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Throwaway1

Rank Over Fit

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I've applied to a number of PhD programs in hydrogeology. One of the schools I would really like to go to has a pretty low ranking (though the placement reports do indicate people get jobs in research and academia after graduation), but the fit is much better for me than most of the other schools I applied to. The ranking shows quite a bit of difference on US News rankings compared to most of the other schools I applied to (113 ranking versus 42 to 77 rankings for other schools I applied to). 

Ranking aside, it seems like an amazing fit for me. I would be working with two people I really respect who have a good publishing record and a good record of students as first authors. I would get to work on a couple projects that I'm really excited about, and the school is in a city I think I would like to live in (visiting soon). I'm just worried about getting a job at a university or national lab afterwards. Should I go to a school with a better rank even if it seems like a bit less of a good fit?

Edited by Throwaway1

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"Rank" mostly tells you:

  • How productive most graduate students are in terms of publications
  • How well faculty are thought of in a general sense
  • How well people get jobs, and
  • How good the funding is. 

Given that you're considering working with people who have a good record of publishing and seem to have a good reputation.... I wouldn't worry as much about rank as fit. 

Rank is a really.... Broad and frequently argued criteria for graduate programs, especially once you're down past the top 5 or 10 programs in a field. 

Name recognition can, sometimes, help you get your foot in the door for an interview, but what is most important is the reputation you make for yourself through your work. Going somewhere that will give you the opportunities and support to build that reputation is by far the most important, imo. 

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The ranking you discuss here is for the school in general, the program in particular, or even for your particular sub-discipline? In addition, do you have an idea of your post-PhD plans? 

If you hope to go into academia, your advisor and department's reputation are far more important than the school's overall ranking. Excellent programs will sometimes sit in pretty (otherwise) mediocre schools, and no one will care about that because everyone knows the department is good. Your particular advisor's record also matters a great deal -- if s/he has a strong placement record and connections in the field, that should be all that matters. On the other hand, if you're planning to go into industry, the "brand name" may matter more, because employers will be less familiar with the particular standing and research abilities of particular departments and professors. The more the field is specialized, the more the department matters more and the school less.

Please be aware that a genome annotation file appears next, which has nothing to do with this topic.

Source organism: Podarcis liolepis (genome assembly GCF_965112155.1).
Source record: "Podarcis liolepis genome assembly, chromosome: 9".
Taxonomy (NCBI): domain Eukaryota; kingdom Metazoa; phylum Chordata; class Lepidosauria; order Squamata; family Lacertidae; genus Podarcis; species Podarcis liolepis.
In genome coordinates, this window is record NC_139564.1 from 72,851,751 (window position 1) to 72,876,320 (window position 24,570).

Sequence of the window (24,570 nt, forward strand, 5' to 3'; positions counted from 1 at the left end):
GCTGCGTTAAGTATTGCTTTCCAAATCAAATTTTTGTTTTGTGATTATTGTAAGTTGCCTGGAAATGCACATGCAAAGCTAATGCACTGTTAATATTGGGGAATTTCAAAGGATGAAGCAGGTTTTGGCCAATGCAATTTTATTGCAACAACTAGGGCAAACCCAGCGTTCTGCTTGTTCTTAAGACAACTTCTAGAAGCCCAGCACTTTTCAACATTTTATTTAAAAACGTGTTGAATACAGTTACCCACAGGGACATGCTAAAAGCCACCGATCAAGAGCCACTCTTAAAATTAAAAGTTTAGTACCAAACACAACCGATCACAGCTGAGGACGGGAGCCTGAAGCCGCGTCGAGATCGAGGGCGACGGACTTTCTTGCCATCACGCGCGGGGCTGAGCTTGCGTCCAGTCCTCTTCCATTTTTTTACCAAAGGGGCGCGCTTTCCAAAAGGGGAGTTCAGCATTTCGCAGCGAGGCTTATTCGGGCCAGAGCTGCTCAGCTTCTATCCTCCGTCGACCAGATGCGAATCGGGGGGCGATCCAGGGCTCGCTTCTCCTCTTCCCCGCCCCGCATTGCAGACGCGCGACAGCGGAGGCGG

Overall, I'd rank fit and advisor above school ranking. Those rankings don't really reflect advanced degrees and research that well anyway. 

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@fuzzylogician Thanks for the reply! The rank is unfortunately for the geology department. The school has a pretty good rank for other science departments (not sure why geology is so low). My advisor has a good track record and connections with both industry and academia, and from what I've read in the graduate placement reports the department has been successful with that (though they haven't put out one of those reports in about 5 years, so I'm going on older information). 

I hope to go into academia after. I really would like to go to this school, but I'm just worried about shooting myself in the foot by choosing a lower ranked school. 

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@Throwaway1 you say that this advisor and department have a strong track record in placing students in jobs like the ones you'd like to have; if so, then it seems like a safe bet, the general ranking of the department notwithstanding. Where did that ranking come from, anyway? 

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I also applied to a hydrogeology program. It's the same school I'm getting my undergrad degree, though. So I'm pretty content with the capability of the professors to thoroughly teach me everything I need to be successful. 

Min my opinion, ranking doesn't matter. What matters is the relationship you have with your advisors (that's the most important thing to me at least), and if your doing research in the things you love and enjoy! Nothing else should matter. You can go to a top school doing research you don't care about along with crappy advisors. So the decision has many factors and it's really all about what you're comfortable with and if you're doing what you love. 

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